Using your rolling pin, transfer the dough to the tart pan and unroll it into place. Gently ease the sides down into place. You'll have a bit of excess dough peeking over the top of the edges of the pan. (Photo 3 of the collage above.)
Use your rolling pin to roll over the top of the tart pan to cut and trim the excess dough. Just peel away the extra bits and discard them. This gives you a nice, neat tart shell edge. (Photo 4 of the collage above.)
Prick all over the bottom of the tart shell with a fork. Bake at 375°F for 20 minutes or until just lightly golden brown.
Step 3: Prep the Filling
Meanwhile, prepare the treacle filling.
Add the Lyle's golden syrup to a medium sauce pan and heat over medium-high heat until it is smooth and slightly runny, about 3-5 minutes. Do not let it boil.
Remove the pan from the heat and add the butter to the syrup so it will melt.
Add the bread crumbs, milk, and lemon zest to the pan and stir.
Crack the egg into a small bowl and whisk it briefly to break up the yolk.
With a whisk in one hand continuously beating the egg, use your other hand to slowly drizzle a little of the syrup into the egg. This will bring it up to temperature safely and help you avoid having scrambled eggs in your tart.
Pour the tempered egg into the pan and whisk together until smooth.
Step 4: Bake the Tart
Pour the filling into the baked tart shell.
Return to the oven and bake for 25 minutes or until the filling is just set.
Let the tart cool before attempting to remove it from the tart pan.
The filling comes together very quickly. It is a good idea to prep all your ingredients and place them on the counter near the stove so you can grab them in the order they're needed without having to stop and measure it as you go.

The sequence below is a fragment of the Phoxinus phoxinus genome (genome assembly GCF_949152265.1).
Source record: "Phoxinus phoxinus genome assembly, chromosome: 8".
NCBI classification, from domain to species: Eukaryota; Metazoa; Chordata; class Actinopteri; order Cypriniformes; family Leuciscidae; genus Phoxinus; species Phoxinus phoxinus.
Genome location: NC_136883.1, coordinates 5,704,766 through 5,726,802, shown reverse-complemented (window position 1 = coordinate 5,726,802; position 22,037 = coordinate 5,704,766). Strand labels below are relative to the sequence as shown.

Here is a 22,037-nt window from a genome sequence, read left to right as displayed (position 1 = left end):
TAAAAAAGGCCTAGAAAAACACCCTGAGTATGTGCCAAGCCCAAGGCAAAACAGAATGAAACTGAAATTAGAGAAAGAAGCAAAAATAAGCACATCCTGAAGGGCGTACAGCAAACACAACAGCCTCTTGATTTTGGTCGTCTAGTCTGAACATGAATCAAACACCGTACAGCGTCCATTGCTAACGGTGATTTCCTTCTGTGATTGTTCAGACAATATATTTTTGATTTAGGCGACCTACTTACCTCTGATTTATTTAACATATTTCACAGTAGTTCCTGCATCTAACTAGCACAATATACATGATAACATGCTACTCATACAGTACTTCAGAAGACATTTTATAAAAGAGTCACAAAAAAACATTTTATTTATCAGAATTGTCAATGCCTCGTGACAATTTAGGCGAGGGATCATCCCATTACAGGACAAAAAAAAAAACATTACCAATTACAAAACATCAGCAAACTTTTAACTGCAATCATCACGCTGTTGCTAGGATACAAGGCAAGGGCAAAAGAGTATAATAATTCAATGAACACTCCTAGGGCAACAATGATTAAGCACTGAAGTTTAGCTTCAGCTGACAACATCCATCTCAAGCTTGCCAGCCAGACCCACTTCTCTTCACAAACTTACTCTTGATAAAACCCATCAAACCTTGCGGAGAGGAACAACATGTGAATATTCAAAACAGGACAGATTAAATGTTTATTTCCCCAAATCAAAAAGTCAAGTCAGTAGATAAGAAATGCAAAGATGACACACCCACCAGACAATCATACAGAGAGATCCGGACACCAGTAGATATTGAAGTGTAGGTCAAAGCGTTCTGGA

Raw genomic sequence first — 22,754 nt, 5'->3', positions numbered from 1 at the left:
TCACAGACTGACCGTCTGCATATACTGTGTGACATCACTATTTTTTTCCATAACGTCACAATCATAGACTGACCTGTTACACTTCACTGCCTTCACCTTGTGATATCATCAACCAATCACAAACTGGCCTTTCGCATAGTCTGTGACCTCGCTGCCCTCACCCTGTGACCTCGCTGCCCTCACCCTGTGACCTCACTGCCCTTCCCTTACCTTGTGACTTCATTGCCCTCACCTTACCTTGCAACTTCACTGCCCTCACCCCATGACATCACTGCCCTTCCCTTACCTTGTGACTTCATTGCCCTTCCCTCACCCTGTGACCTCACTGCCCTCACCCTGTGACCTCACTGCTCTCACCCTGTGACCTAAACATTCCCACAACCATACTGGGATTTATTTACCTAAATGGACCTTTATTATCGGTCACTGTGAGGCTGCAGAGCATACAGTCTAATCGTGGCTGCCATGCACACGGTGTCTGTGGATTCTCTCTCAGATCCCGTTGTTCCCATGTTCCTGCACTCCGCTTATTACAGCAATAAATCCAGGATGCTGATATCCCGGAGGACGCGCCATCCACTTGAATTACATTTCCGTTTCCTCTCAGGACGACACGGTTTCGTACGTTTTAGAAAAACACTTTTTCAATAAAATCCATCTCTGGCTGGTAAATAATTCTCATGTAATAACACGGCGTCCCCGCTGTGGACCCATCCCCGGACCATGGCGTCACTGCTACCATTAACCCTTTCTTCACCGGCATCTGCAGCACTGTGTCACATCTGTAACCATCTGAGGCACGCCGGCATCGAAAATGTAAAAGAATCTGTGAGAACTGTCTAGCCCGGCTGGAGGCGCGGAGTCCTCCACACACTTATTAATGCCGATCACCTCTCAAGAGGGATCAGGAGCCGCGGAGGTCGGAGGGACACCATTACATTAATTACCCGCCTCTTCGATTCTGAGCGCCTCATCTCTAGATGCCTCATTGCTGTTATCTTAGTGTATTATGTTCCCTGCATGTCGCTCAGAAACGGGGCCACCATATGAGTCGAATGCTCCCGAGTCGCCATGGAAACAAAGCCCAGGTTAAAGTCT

The treacle tart is best at room temperature, served with whipped cream.
Serve the tart the day it is baked for the best texture.
It can be made a day in advance and stored, covered, in the fridge. Let it come to room temperature before serving.
For the crust:
- 1 ½ cups flour
- 8 tablespoon butter cubed and chilled
- ½ teaspoon kosher salt
- ¼ cup ice water
For the filling:
- 1 cup Lyle's golden syrup or molasses
- 6 tablespoon plain bread crumbs we used panko
- ¼ cup milk
- 3 tablespoon butter
- 1 egg lightly beaten
- Zest of 1 lemon
- Whipped cream for serving
To make the crust:
- Cut the butter into cubes. Place the flour, butter and ¼ teaspoon salt in the bowl of a food processor. Pulse until pea-sized crumbles form.
- With the processor running, pour ¼ cup ice-cold water through the spout of the bowl and run the processor until the dough forms a ball.
- Transfer to a floured surface and form into a flat disk. Wrap in plastic wrap and chill for 1 hour.
Prepare the tart crust:
- Preheat the oven to 375°F.
- Using a rolling pin, roll the dough into an 11-inch circle. Transfer to a 9-inch fluted tart pan with removable bottom. Trim excess dough and place on a baking sheet lined with parchment paper.
- Take the tart crust and prick it with a fork all over the bottom. Bake for 20 minutes or until the crust is just set and a light golden brown.
Make the filling:
- In a large saucepan, heat the golden syrup over medium heat until runny and loose. (Do NOT boil!) Remove from the heat and stir in the butter and salt until the butter has melted. Add the bread crumbs, milk, and lemon zest.
- Temper the beaten egg by placing the egg in a small bowl and then taking a ladle of the warmed syrup and slowly drizzling it into the egg bowl while whisking constantly. Then slowly drizzle the egg mixture back into the large saucepan while whisking constantly. This prevents scrambled egg chunks from forming in your tart.
- Pour the filling into the baked tart shell and bake for an additional 25 minutes or until filling is just set.